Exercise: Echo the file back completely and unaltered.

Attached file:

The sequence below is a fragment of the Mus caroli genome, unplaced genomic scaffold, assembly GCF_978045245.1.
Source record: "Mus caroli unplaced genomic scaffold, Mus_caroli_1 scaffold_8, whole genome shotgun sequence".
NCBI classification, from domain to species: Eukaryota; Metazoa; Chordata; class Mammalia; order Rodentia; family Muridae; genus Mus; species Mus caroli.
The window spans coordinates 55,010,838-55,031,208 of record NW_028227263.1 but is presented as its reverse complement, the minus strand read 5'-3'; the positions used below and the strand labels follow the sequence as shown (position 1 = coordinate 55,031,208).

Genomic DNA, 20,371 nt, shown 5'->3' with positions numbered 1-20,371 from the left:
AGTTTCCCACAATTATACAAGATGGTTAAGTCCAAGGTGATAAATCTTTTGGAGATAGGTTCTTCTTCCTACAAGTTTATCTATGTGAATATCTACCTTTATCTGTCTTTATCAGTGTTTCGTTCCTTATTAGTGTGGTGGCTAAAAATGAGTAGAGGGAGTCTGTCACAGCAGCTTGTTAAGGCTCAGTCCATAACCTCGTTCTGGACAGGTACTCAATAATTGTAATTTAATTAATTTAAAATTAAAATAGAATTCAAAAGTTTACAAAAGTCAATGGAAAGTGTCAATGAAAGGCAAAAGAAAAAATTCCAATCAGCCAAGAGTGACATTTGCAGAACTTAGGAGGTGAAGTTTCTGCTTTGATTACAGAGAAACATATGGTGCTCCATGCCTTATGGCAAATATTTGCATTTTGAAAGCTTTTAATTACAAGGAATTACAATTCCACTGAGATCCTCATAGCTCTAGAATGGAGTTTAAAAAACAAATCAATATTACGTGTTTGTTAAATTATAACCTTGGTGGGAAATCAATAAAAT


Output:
The sequence below is a fragment of the Mus caroli genome, unplaced genomic scaffold, assembly GCF_978045245.1.
Source record: "Mus caroli unplaced genomic scaffold, Mus_caroli_1 scaffold_8, whole genome shotgun sequence".
NCBI classification, from domain to species: Eukaryota; Metazoa; Chordata; class Mammalia; order Rodentia; family Muridae; genus Mus; species Mus caroli.
The window spans coordinates 55,010,838-55,031,208 of record NW_028227263.1 but is presented as its reverse complement, the minus strand read 5'-3'; the positions used below and the strand labels follow the sequence as shown (position 1 = coordinate 55,031,208).

Genomic DNA, 20,371 nt, shown 5'->3' with positions numbered 1-20,371 from the left:
AGTTTCCCACAATTATACAAGATGGTTAAGTCCAAGGTGATAAATCTTTTGGAGATAGGTTCTTCTTCCTACAAGTTTATCTATGTGAATATCTACCTTTATCTGTCTTTATCAGTGTTTCGTTCCTTATTAGTGTGGTGGCTAAAAATGAGTAGAGGGAGTCTGTCACAGCAGCTTGTTAAGGCTCAGTCCATAACCTCGTTCTGGACAGGTACTCAATAATTGTAATTTAATTAATTTAAAATTAAAATAGAATTCAAAAGTTTACAAAAGTCAATGGAAAGTGTCAATGAAAGGCAAAAGAAAAAATTCCAATCAGCCAAGAGTGACATTTGCAGAACTTAGGAGGTGAAGTTTCTGCTTTGATTACAGAGAAACATATGGTGCTCCATGCCTTATGGCAAATATTTGCATTTTGAAAGCTTTTAATTACAAGGAATTACAATTCCACTGAGATCCTCATAGCTCTAGAATGGAGTTTAAAAAACAAATCAATATTACGTGTTTGTTAAATTATAACCTTGGTGGGAAATCAATAAAAT